Pūkaha National Wildlife Centre is south of Eketahuna in around 900 hectares of native bush.
It’s a remnant of the 70-mile bush, known to Rangitāne as Te Tapere nui o Whātonga. Whātonga was one of the rangatira on the Kurahaupō waka and his grandson was Rangitāne, the eponymous ancestor of our iwi.
Pūkaha was given to Rangitāne as part of their Treaty Settlement and after symbolically holding it for one year, Rangitāne gifted Pūkaha to the People of New Zealand. The Pūkaha Board, which includes two Rangitāne representatives, had a vision of building an education centre with accommodation facilities. In consultation with their Rangitāne partners, they decided to also build a wharenui, hence the concept of an environmental and cultural learning centre. Input from the design to the opening was led by two of our Rangitāne kaumātua Mike Kawana and Manahi Paewai.
I was invited to attend the blessing of the new centre, on Thursday, July 13. This meant leaving Dannevirke at 3am. Dressed appropriately for this mid-winter excursion, a group of hardy Rangitāne o Tamaki nui-ā-Rua whānau met up with our Rangitāne o Wairarapa whanaunga for the dawn ceremony.
On arrival at Pūkaha three things stood out for me. First, despite weeks of continuous rain, the sky was crystal clear, the moon shone brightly and every star in the night sky was visible. A tohu, a sign that everything was right for the occasion.
Secondly, about 200 people gathered for the opening, including our extended Rangitāne whānau, staff and board members and friends of Pūkaha. Kaumātua Manu Kawana briefed us on how the blessing would be conducted.
Thirdly, the task of reciting the karakia was given to our rangatahi. Mike Kawana explained, “Us of Rangitāne need to be thinking about how to make space for those who are coming through, who are learning, who grew up in te Ao Māori so they can be leaders of our iwi.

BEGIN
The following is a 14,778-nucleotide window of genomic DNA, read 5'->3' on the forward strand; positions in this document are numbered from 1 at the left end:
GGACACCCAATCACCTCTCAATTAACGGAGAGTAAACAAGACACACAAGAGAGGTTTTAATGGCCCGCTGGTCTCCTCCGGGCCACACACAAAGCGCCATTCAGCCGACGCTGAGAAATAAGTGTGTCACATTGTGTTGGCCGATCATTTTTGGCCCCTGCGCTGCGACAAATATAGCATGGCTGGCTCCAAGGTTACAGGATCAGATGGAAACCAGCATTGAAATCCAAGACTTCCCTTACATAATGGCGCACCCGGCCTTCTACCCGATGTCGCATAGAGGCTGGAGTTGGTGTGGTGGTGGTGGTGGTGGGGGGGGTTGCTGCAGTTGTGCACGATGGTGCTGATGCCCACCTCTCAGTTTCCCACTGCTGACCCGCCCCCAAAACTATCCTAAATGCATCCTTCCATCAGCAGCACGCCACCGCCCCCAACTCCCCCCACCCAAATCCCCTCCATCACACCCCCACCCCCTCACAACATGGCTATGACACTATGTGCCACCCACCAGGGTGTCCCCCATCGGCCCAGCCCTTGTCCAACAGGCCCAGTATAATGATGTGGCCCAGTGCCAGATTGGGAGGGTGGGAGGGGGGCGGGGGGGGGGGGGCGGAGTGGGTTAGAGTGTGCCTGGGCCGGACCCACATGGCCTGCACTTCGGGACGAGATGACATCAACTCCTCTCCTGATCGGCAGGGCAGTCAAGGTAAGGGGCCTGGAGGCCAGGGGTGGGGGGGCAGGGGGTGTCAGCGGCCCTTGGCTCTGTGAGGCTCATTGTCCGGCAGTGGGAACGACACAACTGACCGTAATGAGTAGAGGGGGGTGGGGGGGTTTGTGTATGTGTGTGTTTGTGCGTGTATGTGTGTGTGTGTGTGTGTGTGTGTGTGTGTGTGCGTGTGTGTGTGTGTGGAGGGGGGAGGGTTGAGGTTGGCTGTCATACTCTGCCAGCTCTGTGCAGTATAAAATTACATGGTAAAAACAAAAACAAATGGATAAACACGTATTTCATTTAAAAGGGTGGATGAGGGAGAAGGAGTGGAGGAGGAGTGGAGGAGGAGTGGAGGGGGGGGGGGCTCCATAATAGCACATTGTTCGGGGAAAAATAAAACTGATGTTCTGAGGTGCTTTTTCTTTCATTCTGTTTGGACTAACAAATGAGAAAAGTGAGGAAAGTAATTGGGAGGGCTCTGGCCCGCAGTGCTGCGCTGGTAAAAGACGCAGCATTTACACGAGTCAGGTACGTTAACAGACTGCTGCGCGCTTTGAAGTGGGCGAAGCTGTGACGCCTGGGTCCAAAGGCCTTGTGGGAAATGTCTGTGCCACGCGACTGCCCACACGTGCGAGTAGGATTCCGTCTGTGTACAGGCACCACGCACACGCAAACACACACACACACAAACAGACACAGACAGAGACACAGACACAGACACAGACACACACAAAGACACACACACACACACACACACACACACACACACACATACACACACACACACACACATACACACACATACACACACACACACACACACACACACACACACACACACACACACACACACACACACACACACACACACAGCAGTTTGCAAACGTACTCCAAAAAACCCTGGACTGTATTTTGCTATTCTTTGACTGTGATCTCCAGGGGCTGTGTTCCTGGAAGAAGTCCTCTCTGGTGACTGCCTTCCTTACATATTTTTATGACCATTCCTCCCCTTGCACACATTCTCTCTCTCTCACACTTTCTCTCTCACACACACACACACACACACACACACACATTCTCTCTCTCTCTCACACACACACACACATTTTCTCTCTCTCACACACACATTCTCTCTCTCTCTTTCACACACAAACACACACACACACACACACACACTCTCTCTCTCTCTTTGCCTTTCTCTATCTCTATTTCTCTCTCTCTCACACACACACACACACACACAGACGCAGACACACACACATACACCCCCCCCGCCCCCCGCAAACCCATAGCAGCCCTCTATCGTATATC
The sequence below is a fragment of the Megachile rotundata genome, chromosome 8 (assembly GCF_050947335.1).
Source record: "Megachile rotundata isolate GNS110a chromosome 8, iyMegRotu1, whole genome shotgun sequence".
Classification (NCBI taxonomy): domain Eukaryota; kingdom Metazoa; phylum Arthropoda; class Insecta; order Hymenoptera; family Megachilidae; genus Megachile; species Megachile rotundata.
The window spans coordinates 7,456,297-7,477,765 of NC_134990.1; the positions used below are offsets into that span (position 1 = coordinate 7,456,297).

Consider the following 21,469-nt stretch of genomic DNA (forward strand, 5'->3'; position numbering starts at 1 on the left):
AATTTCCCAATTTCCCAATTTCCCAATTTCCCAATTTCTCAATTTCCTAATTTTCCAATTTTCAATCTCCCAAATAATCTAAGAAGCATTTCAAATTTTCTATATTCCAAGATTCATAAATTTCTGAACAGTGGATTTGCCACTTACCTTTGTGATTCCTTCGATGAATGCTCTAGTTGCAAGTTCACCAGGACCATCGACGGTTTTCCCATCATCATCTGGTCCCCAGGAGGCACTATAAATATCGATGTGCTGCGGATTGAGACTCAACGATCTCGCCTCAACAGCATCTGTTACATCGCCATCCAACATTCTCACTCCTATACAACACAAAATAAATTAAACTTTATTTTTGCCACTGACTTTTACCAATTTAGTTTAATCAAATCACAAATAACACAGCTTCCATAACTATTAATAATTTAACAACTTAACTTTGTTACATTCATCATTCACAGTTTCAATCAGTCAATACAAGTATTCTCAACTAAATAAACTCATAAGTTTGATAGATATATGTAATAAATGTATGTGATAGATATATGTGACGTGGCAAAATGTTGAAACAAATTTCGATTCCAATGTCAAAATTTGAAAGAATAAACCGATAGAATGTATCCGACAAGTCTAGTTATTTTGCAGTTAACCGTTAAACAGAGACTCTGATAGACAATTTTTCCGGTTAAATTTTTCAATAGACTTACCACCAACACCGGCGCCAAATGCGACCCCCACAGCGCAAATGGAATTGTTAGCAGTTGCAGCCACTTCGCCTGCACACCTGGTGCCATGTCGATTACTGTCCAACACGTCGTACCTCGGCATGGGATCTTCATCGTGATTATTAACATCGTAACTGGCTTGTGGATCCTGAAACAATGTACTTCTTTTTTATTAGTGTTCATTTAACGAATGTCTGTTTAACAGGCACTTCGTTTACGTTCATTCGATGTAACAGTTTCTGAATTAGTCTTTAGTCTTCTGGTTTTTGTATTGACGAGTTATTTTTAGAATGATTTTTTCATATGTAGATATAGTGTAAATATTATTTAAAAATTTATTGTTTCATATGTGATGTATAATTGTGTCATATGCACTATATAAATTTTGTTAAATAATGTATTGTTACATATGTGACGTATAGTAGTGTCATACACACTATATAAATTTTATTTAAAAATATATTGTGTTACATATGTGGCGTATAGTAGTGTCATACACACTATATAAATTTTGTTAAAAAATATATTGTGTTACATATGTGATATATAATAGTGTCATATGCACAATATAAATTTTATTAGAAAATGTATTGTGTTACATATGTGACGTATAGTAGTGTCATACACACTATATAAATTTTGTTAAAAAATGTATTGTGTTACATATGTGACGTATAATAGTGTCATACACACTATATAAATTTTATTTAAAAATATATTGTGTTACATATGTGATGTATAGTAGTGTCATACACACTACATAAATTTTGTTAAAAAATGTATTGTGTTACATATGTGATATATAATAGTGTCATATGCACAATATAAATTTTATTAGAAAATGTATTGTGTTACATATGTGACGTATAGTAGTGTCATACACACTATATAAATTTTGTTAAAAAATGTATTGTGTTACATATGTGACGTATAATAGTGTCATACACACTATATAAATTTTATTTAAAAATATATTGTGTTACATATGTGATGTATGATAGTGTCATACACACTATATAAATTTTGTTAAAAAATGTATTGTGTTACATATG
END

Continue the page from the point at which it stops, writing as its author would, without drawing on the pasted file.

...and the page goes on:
“Despite the saying ‘leaders of tomorrow’, we want them to stand as leaders today.”
What a great job they did, we started at the tomokanga, entrance to the marae ātea, through the Wharenui, Te Whare Wānanga o Whātonga, to the Wharekai, Rere Te Waiwai, they continued reciting ancient karakia thus lifting the tapu of the complex, Te Whare (Wānanga) Taiao o Manukura. The name commemorates Manukura, the first white kiwi born in captivity.
Having completed karakia, we gathered in front of the wharenui where the hautapu ceremony took place. This involved lighting the fire, cooking then burying the kūmara, an offering to ngā atua Māori. Karakia to the seven stars of Matariki was then recited. As we move into the Māori New Year we remember those who have passed during the year, then we look forward to a year of abundance.
On the way home the rain started, a tohu, the tears of Ranginui the sky father, for his wife Papatūānuku the earth mother, to signify their agreement to a wonderful ceremony at Pūkaha.